And I remember my little brother Benjamin, my mother’s only other son, as he crawls to my father’s side to pull on his robes, as he stays away, crying, at the far side of the room, frightened by the ferocity of my father’s grief. In some memories, he is not there at all, too young to remember me, not knowing that I had been there, that I had gone. And I see him growing up, attached to our father, yet resenting our father for his refusal to let him be an adult, to let him out of his grasp, to see him not as an echo of my mother, of me, but as a singular person himself. And I know that these memories, too, must be false, since I was not there, could not have been there when all this had gone on.

Now my brothers are coming here, coming to see the mighty vizier
Zaphnath-paneakh, not realizing that I am he. (Have I always had that name? Have others had it before me?) Yes, I know that they are coming, as I have known what has happened with the family over the years. The reports have had gaps, have conflicted with and contradicted one another, though the contradictions may only have been with my memory of them, with my memories of dreams of them.

I have often imagined this moment, playing out fantasies and scenarios of our meeting: I am kind to them, I am cruel to them, I comfort them, confuse them, torture them, torment them, I seek revenge, I refrain from seeking revenge, all in imaginings rehearsed so often and so clearly that I remember them as perfectly as, more perfectly than things that have already happened. Perhaps, in their conversations (conversations that I have imagined, dreamed, remembered), they have considered the ways in which they might encounter me, whether they might find me as a servant, a slave, a beggar, as one who has blended in, passing as an Egyptian, as one who has taken revenge by enslaving those who had enslaved him, as one who has come to the fore to free our slaves. (Do I recall having done so in my alternate lives? Does one of my descendants do this, or a descendant of one of my brothers? I have future memories of a descendznt of Levi, his history scrambled with mine as a son of our father in a Pharaoh’s court—but he stammers, without his family’s magic tongue, so this may not be a child of Levi but my imagination’s parody of one.)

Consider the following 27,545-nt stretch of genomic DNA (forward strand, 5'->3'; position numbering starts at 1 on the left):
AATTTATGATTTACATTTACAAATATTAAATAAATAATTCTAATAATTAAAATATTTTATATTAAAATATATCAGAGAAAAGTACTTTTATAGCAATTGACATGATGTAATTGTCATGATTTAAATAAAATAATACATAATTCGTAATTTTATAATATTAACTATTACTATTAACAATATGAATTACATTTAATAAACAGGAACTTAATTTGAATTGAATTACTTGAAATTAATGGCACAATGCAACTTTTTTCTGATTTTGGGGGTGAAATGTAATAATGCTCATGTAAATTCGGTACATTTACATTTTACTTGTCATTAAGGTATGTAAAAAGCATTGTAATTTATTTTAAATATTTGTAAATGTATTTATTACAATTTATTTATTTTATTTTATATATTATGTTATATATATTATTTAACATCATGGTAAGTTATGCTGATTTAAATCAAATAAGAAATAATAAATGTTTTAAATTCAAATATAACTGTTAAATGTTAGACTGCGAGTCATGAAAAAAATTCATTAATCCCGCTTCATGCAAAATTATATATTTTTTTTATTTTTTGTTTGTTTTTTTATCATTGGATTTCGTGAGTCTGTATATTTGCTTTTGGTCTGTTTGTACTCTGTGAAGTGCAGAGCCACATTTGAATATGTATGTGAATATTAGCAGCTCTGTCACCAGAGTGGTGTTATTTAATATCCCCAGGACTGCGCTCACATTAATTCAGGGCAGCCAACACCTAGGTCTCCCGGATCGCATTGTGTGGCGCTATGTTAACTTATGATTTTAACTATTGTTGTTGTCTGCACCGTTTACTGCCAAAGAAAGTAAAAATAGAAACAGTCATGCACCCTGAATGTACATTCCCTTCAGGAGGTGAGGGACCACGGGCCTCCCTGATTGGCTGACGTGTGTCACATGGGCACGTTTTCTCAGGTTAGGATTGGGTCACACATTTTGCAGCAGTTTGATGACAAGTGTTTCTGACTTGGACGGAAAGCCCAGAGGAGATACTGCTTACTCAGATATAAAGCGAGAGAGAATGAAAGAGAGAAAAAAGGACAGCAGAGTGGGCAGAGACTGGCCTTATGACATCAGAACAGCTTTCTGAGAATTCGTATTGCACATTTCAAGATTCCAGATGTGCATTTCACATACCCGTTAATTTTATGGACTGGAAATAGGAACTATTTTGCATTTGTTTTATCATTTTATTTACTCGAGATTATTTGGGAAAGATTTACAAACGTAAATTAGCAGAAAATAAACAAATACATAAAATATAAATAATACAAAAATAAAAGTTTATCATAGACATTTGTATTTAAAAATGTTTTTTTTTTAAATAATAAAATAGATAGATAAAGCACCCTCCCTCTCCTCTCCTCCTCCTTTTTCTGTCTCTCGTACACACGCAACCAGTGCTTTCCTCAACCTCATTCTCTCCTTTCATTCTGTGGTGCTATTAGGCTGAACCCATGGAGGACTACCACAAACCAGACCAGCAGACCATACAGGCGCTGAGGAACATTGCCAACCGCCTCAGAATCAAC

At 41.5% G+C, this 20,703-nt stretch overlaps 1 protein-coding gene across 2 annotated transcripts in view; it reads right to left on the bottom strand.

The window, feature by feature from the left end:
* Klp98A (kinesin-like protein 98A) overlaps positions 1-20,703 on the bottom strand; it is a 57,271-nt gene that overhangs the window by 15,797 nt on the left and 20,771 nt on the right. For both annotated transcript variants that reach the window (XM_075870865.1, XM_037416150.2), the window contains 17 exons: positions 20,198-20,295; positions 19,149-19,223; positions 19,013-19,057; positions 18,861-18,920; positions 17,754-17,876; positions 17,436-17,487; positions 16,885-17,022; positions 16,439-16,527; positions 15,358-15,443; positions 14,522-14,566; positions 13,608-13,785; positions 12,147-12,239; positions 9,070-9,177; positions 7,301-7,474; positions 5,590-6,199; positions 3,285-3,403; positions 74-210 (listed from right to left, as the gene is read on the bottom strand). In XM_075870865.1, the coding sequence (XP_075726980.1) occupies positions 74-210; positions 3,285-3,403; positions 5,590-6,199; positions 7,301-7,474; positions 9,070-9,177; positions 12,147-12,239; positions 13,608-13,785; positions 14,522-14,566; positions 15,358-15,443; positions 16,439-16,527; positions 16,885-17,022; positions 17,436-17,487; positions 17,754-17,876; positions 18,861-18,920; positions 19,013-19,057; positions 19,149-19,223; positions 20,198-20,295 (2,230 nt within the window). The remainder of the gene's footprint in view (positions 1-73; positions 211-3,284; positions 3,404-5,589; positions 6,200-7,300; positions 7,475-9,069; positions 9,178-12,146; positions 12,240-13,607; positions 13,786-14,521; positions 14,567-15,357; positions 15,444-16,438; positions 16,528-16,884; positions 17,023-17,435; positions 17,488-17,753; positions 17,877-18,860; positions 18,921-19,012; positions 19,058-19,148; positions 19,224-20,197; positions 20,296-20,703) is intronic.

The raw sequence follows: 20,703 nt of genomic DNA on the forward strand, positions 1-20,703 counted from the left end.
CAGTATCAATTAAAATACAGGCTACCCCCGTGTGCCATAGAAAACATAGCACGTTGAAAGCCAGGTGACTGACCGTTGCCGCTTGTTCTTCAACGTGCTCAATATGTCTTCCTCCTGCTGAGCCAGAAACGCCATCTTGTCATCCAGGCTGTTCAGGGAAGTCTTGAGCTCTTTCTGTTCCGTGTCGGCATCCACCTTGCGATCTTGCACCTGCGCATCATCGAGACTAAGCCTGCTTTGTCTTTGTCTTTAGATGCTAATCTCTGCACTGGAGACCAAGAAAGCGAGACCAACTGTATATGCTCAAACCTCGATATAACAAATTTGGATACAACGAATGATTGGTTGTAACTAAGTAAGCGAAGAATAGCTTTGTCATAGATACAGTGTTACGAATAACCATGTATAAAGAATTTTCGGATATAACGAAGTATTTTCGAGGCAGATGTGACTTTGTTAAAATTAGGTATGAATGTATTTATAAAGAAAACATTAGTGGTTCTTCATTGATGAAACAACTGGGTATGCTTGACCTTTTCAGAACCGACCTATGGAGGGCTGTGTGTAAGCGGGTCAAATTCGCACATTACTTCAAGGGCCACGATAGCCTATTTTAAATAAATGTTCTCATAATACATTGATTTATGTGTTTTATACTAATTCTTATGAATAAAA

They have probably forgotten me, have not imagined that I might still be here. I will begin by greeting them as foreigners, as strangers, as if I have no idea who they are. Then I will glide through the moments along the branching paths of what might happen, reading my script from the forking stele chiseled deep within my heart.

For now, my mind is clear. I must stay focused on the real moment, the real reactions, the real conversation. I will remember my scenarios, my imaginings, my future memories of what will happen. But when things happen here, in the time and space of the inarguably real, I must be prepared to react, to respond. There will be time in the night to digest what has happened, to determine what must happen next, to dream.

I can hear my brothers approaching. My eyes are open, my back straight, my visage stern as I glare (the image of sanity, of order, of control) out through the door, above their heads, as if barely noticing that they are here.

This is the moment to which all other moments have led. We meet at the center of this labyrinth of time. Let them all speak. Let the performance begin.

(Next: Asa.)

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December 1, 2007 - Posted by | Uncategorized